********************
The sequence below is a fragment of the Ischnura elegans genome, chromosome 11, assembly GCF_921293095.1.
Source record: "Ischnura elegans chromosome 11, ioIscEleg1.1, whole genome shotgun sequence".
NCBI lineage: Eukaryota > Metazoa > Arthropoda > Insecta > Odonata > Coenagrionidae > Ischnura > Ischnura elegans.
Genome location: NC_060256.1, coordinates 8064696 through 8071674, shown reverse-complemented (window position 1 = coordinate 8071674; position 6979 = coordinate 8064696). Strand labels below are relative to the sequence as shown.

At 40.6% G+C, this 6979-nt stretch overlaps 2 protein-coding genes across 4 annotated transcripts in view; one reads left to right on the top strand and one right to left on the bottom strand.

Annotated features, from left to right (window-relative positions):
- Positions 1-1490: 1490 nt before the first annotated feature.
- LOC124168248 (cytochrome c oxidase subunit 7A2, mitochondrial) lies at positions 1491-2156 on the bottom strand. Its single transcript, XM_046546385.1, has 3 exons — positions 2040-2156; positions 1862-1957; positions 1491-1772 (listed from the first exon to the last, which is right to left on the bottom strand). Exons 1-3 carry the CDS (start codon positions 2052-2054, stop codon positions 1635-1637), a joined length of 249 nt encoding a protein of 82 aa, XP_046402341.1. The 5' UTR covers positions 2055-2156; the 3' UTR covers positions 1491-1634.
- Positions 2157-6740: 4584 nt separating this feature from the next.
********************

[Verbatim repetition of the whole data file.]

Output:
The sequence below is a fragment of the Ischnura elegans genome, chromosome 11, assembly GCF_921293095.1.
Source record: "Ischnura elegans chromosome 11, ioIscEleg1.1, whole genome shotgun sequence".
NCBI lineage: Eukaryota > Metazoa > Arthropoda > Insecta > Odonata > Coenagrionidae > Ischnura > Ischnura elegans.
Genome location: NC_060256.1, coordinates 8064696 through 8071674, shown reverse-complemented (window position 1 = coordinate 8071674; position 6979 = coordinate 8064696). Strand labels below are relative to the sequence as shown.

At 40.6% G+C, this 6979-nt stretch overlaps 2 protein-coding genes across 4 annotated transcripts in view; one reads left to right on the top strand and one right to left on the bottom strand.

Annotated features, from left to right (window-relative positions):
- Positions 1-1490: 1490 nt before the first annotated feature.
- LOC124168248 (cytochrome c oxidase subunit 7A2, mitochondrial) lies at positions 1491-2156 on the bottom strand. Its single transcript, XM_046546385.1, has 3 exons — positions 2040-2156; positions 1862-1957; positions 1491-1772 (listed from the first exon to the last, which is right to left on the bottom strand). Exons 1-3 carry the CDS (start codon positions 2052-2054, stop codon positions 1635-1637), a joined length of 249 nt encoding a protein of 82 aa, XP_046402341.1. The 5' UTR covers positions 2055-2156; the 3' UTR covers positions 1491-1634.
- Positions 2157-6740: 4584 nt separating this feature from the next.